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UBC Theses and Dissertations

Teachers’ perspectives of giftedness among students who are deaf or hard of hearing Bibby, Mary Ann W.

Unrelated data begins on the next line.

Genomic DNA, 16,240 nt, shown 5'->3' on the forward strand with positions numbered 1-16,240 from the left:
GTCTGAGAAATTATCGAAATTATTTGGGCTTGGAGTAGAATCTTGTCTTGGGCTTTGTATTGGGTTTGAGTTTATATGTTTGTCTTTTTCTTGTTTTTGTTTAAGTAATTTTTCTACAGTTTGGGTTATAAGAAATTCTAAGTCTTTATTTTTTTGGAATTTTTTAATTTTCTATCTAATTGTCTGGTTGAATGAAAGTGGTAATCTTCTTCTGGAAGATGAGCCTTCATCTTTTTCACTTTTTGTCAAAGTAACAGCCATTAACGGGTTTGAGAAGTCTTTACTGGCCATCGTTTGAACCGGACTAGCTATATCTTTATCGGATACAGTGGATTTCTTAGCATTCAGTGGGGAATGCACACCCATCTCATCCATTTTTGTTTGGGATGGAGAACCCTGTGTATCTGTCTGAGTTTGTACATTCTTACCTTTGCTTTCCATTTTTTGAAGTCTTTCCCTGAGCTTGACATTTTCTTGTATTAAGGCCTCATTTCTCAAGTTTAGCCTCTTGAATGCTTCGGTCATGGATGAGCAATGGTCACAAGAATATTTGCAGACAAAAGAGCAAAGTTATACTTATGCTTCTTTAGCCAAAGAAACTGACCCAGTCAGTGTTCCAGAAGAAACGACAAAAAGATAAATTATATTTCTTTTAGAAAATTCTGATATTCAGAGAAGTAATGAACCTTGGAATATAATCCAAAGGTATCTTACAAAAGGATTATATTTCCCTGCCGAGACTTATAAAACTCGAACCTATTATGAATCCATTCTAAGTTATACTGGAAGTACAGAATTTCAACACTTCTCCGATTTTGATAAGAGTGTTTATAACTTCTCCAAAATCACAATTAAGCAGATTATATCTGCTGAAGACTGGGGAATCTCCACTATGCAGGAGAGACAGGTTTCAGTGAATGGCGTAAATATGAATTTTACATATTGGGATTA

This qualitative, exploratory study describes and interprets the perspectives of giftedness of twelve teachers who work with Deaf and hard of hearing students in a variety of educational settings across Canada. Using in-depth interviews, the resulting twenty-five hours of audio tapes were transcribed and analyzed line by line using procedures suggested by Giorgi and Marton. The supporting literature came from four major areas: (a) the construct of giftedness; (b) giftedness among the disabled population; (c) giftedness among the Deaf and hard of hearing population; and (d) theory related to teachers' knowledge and perspectives. Analysis of the data resulted in presentation of the findings from two perspectives: teachers' understandings of the meanings of giftedness and the process through which these teachers appeared to have gained their knowledge. Teachers' practical knowledge was portrayed in detailed stories of forty-three hard of hearing or Deaf students whom they believed to be gifted and in the way they described the students' achieving, learning and behaving in classroom interactions. The teachers' conceptually oriented knowledge was described as they reflected upon the meanings they associated with giftedness. The teachers' knowledge of giftedness was compared to that found in the gifted literature at both the practical and theoretical levels. Through interpretations derived from daily interactions with students and drawing on knowledge gained from personal experience, these teachers constructed perspectives of giftedness. The process that emerged illustrated the teachers' use of comparison groups as ways of gaining insight about the students and teachers' ideas about the use of labeling. The teachers' perspectives suggest that Deaf and hard of hearing students are gifted in ways similar but not identical to hearing students. The abilities of these students appear to be different from others in the "handicapped-gifted" literature and their needs are unique. The teachers' more conceptually oriented ideas also appeared to be similar but not identical to theoretical definitions of giftedness. The findings support collaboration between teachers and researchers to explore ways in which teachers come to recognize and understand gifted students. Future research must also explore the special educational needs of students who are dealing with the effects of having a hearing loss and being gifted.

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